Understanding Floridas Community Development Districts

By: Calum MacKenzie

Amid concerns over Florida's population growth and over the quality of services and infrastructure supplied to residents, Community Development Districts are becoming popular in Tampa and other regions of Florida as a means of increasing levels of service for residents quickly and cost-effectively. CDDs provide funds not only to maintain communities, but also to direct and finance their growth.

Because there is increased pressure for developers to provide basic infrastructure and services to new communities, many developers in Tampa and Florida in general are beginning to use Master Planned Communities and CDDs as a way of developing cost-effective communities that are both attractive and pleasant to live in and offer a variety of amenities to their residents, such as recreation areas and public parks. The extra cost of building such amenities is recovered by the developer by instituting a CDD tax which is typically payable for a pre-determined amount of time. This effectively allows those who choose to pay the extra tax the opportunity to live in an attractive community with a range of well-maintained amenities.

CDD taxes can consist of both a bond portion and working capital portion. The bond portion is typically payable for a pre-determined amount of time (up to twenty years). This bond is usually divided between all the homeowners in the community and the individual homeowner can pay off their portion of the bond in full at any time if they choose to. In most, if not all, cases there is no penalty for early payment.

The second portion of the CDD (if applicable) provides working capital to maintain the amenities and common areas. This working capital provides long-term assurance that the community's amenities and infrastructure will be maintained after the developer has ceased their involvement in the community. However, not all CDDs handle maintenance via payment of CDD fees. In some communities, maintenance costs are covered by Homeowner's Association Fees, which are payable each year based on the budget of the community. These annual fees tend to vary based on the amenities available within the community, and also depending on the contracts negotiated with service providers in any given year. Note that these taxes and fees are tied to the property, not the owner of the property--if a resident leaves the community, the fees are payable by the new owner. Additionally, the length of time that the bond portion is payable does not change when the property changes hands. If you purchase a property in a ten-year-old CDD in which bond is payable for twenty years, then you are subject to paying that bond for the remaining ten years.

CDDs provide a number of benefits to their residents. First, of course, those who live in these communities have access to a number of conveniently located amenities which may include tennis courts, swimming pools, recreation areas, public parks and pathways. Additionally, these services and amenities are consistently well-maintained. Many CDDs also provide their residents with the ability to choose a Board of Supervisors who is responsible for determining the type and quality of amenities that will be maintained in the area--this means that the community itself determines how the community is maintained and the direction of its growth.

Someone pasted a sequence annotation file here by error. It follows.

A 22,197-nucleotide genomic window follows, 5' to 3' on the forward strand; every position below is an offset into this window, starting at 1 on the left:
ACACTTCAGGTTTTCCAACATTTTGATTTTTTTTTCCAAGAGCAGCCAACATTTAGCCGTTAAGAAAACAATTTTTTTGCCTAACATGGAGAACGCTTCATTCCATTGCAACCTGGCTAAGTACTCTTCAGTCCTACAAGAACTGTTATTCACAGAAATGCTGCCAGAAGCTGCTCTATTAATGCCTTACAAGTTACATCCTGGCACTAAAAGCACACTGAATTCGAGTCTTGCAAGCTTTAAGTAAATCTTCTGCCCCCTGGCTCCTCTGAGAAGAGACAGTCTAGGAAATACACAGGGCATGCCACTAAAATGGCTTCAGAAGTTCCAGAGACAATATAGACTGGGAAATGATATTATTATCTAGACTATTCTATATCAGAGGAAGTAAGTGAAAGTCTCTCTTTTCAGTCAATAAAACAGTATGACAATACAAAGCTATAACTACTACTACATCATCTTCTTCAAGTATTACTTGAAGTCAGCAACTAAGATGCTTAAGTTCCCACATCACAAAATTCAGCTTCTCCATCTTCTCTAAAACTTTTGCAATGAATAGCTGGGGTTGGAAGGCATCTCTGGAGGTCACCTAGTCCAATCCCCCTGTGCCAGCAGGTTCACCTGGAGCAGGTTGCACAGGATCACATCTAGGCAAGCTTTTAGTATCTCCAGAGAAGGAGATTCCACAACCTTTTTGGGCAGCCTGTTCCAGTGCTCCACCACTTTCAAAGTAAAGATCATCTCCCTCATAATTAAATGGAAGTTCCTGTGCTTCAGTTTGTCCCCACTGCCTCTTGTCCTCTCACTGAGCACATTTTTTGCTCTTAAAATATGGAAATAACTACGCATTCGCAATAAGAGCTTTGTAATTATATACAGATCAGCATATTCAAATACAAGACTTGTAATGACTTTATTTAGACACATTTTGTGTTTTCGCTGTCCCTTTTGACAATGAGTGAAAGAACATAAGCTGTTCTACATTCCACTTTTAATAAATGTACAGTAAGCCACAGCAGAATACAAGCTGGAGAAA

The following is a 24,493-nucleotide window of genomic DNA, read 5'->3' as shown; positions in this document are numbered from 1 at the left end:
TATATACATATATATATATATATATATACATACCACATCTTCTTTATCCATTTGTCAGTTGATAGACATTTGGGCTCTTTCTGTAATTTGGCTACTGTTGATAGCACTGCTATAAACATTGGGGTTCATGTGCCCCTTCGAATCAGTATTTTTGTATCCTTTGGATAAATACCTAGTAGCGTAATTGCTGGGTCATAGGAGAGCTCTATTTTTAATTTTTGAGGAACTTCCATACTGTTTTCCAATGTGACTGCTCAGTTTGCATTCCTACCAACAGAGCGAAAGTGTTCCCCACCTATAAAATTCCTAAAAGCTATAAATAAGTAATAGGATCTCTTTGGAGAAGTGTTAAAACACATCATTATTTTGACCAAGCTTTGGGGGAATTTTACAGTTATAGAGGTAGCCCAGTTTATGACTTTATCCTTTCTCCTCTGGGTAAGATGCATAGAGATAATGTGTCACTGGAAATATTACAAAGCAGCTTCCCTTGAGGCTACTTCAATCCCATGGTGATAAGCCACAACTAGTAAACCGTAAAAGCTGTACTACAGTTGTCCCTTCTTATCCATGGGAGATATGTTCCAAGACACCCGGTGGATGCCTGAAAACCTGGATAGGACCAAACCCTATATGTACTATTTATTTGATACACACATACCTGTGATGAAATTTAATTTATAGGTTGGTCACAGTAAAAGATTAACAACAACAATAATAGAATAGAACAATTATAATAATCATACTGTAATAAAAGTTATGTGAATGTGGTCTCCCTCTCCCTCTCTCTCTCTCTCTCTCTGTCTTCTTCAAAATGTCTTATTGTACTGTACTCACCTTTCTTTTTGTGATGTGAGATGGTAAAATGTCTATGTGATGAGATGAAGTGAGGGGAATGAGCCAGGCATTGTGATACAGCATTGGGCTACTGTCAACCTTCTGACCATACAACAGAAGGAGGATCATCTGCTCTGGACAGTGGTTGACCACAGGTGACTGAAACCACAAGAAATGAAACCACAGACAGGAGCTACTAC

CDDs also offer more benefits in comparison to similar organizations such as standard Homeowner's Associations. CDDs have a much more extensive range of power and abilities. Unlike a Homeowner's Association, a CDD has the power to make decisions on the nature of improvements and amenities in the area, as well as the power to finance those improvements. For example, with government approval, CDDs are able to make decisions regarding provision of schools, waste management, pest control, and water management, as well as streetlights, roads, and bridges.

CDDs and their associated taxes are planned and executed independently of local and federal government; however they are established with government approval. CDDs can be thought of as a special-purpose government unit--public board meetings are scheduled with notice given to all residents, and CDD records are subject to public scrutiny. Additionally, CDD supervisors are subject to financial disclosure in the same way that other local officials are. Once created, CDDs can effectively govern themselves in many respects--they can become self-sufficient in terms of providing both essential and non-essential amenities and services. Furthermore, they can continue to do so long after the original developer has ceased their involvement with the community.

There are more than 250 CDDs in Florida, many of them located in the Tampa area. If you are considering relocating to Tampa, or would simply like to move to a new home in the Tampa area, a CDD is certainly an attractive option. While it's true that there is an extra expense involved in living in such a community, there are also many significant advantages. Residents benefit from living in an attractive area with access to a variety of recreational amenities, and homes located within CDDs typically achieve increased value compared to similar properties that are not located within CDDs. Note that depending on the amenities offered within a community, the amount of CDD tax that applies will vary.

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